"This is about looking forward," he said. "This is about the future. This is about changing the way all of our lives are led, whether it's riding a bicycle or playing football or being a member of the military."
In September, the NFL announced a donation of $30 million for medical research to the Foundation for the National Institutes of Health, the NIH's fundraising arm.
One influential NFL owner, Robert Kraft of the New England Patriots, is pleased to see these kinds of projects now.
"I wish it had happened sooner. The evolution, the issue has been coming to the forefront and ... a lot of times we didn't talk about it, or talk about it enough. But we need to talk about it and do something about it," Kraft said.
"Everyone has been spending money in bits and pieces, but now it will be concentrated and this will become a tremendous resource," he added. "I don't think anyone has the answers, how to treat it, whether to continue to play — there haven't been answers, and we need to find the answers."
The Head Health Initiative described Monday, which also includes sports apparel and equipment maker Under Armour, involves a four-year, $40 million research and development program to find ways to detect and diagnose brain injuries, and a two-year "innovation challenge" that would put up to $20 million toward research to protect against those injuries.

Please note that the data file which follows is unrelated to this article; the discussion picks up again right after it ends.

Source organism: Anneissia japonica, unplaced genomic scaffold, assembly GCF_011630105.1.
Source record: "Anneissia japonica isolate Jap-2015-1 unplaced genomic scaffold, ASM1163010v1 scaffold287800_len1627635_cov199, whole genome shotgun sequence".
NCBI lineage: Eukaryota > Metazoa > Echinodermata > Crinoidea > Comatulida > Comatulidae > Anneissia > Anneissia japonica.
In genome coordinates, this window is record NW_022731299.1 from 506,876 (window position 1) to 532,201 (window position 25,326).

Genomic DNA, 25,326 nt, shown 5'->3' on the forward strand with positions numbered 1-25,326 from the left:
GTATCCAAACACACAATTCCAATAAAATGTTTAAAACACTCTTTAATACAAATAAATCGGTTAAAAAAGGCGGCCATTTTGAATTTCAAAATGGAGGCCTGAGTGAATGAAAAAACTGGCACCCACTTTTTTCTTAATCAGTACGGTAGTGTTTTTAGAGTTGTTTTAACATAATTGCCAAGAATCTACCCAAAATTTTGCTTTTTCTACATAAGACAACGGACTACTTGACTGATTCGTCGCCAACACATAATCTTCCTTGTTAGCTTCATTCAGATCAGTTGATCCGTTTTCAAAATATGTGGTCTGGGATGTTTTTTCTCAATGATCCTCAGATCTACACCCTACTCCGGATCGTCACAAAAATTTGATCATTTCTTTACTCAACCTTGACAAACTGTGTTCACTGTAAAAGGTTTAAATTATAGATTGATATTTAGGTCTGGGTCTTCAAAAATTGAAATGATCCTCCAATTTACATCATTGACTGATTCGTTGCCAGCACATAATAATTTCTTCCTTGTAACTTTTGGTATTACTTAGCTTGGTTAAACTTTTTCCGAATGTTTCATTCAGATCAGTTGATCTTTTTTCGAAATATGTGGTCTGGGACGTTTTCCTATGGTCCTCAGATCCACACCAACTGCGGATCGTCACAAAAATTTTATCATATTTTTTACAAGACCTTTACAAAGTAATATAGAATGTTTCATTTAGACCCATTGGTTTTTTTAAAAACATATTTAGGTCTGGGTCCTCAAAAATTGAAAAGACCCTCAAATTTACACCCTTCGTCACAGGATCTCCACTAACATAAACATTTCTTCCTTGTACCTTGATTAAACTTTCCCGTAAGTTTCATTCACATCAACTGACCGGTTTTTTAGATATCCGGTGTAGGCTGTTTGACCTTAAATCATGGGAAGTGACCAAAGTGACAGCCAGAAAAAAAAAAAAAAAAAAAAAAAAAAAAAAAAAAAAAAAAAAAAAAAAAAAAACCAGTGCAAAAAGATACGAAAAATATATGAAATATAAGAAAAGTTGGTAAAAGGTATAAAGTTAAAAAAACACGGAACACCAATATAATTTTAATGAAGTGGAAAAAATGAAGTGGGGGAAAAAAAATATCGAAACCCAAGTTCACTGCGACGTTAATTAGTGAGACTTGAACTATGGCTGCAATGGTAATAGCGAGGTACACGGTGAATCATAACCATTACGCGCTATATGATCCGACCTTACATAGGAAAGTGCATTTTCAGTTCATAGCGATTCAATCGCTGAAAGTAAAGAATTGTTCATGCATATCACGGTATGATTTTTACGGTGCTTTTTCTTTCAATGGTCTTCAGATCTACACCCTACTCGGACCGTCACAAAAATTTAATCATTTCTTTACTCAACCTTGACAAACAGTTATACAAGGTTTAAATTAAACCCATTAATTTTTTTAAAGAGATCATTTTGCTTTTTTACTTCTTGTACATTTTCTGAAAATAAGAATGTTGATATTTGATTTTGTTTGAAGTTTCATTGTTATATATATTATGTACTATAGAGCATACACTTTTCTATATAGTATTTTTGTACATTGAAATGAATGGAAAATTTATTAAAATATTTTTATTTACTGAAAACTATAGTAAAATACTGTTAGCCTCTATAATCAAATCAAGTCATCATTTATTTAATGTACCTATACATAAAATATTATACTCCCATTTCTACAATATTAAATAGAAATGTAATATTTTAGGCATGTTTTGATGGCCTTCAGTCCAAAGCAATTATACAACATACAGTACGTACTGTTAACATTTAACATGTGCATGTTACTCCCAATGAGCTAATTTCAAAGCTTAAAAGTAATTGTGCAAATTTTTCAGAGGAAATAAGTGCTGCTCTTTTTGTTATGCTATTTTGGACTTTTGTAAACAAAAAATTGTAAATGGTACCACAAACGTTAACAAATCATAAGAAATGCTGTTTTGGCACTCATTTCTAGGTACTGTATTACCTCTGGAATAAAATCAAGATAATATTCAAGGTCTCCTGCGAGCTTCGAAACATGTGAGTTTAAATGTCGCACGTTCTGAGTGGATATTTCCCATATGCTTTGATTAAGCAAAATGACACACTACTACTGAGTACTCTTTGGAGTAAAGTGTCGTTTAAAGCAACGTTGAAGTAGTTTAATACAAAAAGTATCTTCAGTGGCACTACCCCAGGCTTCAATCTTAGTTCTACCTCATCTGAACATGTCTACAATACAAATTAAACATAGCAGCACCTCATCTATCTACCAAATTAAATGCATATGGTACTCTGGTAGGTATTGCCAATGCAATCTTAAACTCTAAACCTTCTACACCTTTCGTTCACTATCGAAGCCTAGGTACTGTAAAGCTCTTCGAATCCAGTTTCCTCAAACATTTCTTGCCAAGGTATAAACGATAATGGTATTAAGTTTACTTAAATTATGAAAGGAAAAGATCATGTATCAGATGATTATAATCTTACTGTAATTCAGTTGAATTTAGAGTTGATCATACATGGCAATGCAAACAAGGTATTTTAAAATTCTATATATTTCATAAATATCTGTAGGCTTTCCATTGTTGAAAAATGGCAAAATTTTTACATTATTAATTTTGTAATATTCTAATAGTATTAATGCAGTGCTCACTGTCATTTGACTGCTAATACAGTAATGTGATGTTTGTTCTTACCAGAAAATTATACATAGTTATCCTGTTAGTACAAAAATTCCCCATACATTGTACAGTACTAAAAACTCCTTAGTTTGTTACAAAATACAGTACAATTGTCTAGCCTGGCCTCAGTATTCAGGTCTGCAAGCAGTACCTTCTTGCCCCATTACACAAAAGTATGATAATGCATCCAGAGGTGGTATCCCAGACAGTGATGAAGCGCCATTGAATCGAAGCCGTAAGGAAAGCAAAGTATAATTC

Goodell thinks helmets can be improved.
"The better protection the helmet provides, sometimes the more likely (players) are to use their head, and that's a dilemma that we have to change, in part through rules," Goodell said. "But I also see that we could potentially change the helmet by making it lighter. (That) would make it less of a weapon."
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AP Pro Football Writer Barry Wilner and AP Science Writer Malcolm Ritter contributed to this report.